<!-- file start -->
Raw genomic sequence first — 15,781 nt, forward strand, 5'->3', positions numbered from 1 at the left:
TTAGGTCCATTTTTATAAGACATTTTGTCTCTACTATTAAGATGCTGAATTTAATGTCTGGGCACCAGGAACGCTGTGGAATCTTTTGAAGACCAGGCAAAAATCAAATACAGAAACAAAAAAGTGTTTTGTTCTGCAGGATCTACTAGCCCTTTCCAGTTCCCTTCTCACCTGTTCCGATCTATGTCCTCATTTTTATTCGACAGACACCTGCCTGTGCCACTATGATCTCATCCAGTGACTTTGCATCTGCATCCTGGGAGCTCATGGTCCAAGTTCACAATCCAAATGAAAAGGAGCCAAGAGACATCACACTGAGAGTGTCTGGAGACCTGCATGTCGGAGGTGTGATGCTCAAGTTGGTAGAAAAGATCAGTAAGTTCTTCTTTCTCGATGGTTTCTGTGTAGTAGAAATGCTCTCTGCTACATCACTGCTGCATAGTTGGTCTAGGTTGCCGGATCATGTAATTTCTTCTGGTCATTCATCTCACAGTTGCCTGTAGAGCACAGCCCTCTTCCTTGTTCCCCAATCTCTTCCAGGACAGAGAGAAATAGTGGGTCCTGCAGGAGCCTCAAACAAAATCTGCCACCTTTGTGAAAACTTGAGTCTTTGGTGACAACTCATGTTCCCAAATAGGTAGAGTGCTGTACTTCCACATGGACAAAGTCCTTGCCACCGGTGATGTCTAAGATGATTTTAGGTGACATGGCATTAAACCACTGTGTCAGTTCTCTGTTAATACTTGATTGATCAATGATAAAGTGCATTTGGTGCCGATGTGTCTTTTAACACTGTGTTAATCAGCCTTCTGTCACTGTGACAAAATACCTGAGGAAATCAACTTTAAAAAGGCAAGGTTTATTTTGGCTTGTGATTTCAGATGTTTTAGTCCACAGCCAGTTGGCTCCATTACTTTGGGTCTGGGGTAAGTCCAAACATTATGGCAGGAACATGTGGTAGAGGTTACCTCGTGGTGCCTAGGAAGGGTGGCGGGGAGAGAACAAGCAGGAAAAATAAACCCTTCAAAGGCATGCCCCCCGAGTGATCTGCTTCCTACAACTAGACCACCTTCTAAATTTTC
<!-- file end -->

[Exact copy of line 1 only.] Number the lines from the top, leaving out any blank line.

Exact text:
Raw genomic sequence first — 15,781 nt, forward strand, 5'->3', positions numbered from 1 at the left: